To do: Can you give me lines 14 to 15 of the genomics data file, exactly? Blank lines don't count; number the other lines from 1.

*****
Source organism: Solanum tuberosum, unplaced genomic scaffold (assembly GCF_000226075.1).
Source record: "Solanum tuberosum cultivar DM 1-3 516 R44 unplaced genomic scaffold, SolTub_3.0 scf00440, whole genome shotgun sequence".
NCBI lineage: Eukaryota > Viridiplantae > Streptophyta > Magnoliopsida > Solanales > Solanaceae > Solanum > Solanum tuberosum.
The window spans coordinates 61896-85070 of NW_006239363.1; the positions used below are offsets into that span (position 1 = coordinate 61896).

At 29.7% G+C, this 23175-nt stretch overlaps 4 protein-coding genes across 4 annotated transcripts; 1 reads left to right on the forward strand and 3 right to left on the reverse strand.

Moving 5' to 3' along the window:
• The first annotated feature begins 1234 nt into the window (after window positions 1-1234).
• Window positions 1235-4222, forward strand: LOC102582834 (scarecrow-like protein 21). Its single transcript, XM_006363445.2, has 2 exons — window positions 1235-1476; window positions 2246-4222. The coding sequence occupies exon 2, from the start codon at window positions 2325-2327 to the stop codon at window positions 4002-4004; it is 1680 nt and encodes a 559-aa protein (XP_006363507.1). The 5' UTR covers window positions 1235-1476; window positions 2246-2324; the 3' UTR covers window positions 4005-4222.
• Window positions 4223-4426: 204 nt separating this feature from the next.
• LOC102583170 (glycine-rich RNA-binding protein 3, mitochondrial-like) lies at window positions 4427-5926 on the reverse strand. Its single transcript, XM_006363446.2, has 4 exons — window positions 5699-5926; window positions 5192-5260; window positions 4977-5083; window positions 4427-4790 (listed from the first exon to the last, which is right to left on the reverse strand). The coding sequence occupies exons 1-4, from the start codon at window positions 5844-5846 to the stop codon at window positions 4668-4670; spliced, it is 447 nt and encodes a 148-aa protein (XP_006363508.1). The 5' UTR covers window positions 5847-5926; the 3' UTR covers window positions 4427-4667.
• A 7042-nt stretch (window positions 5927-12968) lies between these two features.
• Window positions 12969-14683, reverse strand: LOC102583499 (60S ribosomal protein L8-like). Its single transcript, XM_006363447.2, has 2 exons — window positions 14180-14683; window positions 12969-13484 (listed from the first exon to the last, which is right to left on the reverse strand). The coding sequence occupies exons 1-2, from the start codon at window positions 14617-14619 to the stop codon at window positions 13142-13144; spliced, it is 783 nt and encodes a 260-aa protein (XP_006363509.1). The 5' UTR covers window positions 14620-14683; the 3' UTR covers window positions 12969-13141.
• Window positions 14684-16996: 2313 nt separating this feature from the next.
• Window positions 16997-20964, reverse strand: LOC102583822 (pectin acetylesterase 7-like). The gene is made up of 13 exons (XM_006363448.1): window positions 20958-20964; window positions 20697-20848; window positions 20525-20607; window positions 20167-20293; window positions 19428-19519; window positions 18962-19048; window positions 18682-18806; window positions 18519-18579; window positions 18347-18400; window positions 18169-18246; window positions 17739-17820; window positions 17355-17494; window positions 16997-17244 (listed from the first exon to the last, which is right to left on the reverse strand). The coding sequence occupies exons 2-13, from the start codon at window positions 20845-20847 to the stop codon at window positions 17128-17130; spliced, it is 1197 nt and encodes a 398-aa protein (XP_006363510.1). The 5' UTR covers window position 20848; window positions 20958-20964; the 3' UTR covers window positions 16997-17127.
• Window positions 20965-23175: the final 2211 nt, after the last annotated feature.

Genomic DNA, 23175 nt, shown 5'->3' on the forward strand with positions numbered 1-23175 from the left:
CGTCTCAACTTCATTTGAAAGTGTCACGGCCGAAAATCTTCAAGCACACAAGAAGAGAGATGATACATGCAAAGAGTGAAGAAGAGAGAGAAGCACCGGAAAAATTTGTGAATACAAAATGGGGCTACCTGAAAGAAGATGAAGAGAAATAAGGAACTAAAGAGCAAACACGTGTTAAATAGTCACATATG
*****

• Window positions 16997-20964, reverse strand: LOC102583822 (pectin acetylesterase 7-like). The gene is made up of 13 exons (XM_006363448.1): window positions 20958-20964; window positions 20697-20848; window positions 20525-20607; window positions 20167-20293; window positions 19428-19519; window positions 18962-19048; window positions 18682-18806; window positions 18519-18579; window positions 18347-18400; window positions 18169-18246; window positions 17739-17820; window positions 17355-17494; window positions 16997-17244 (listed from the first exon to the last, which is right to left on the reverse strand). The coding sequence occupies exons 2-13, from the start codon at window positions 20845-20847 to the stop codon at window positions 17128-17130; spliced, it is 1197 nt and encodes a 398-aa protein (XP_006363510.1). The 5' UTR covers window position 20848; window positions 20958-20964; the 3' UTR covers window positions 16997-17127.
• Window positions 20965-23175: the final 2211 nt, after the last annotated feature.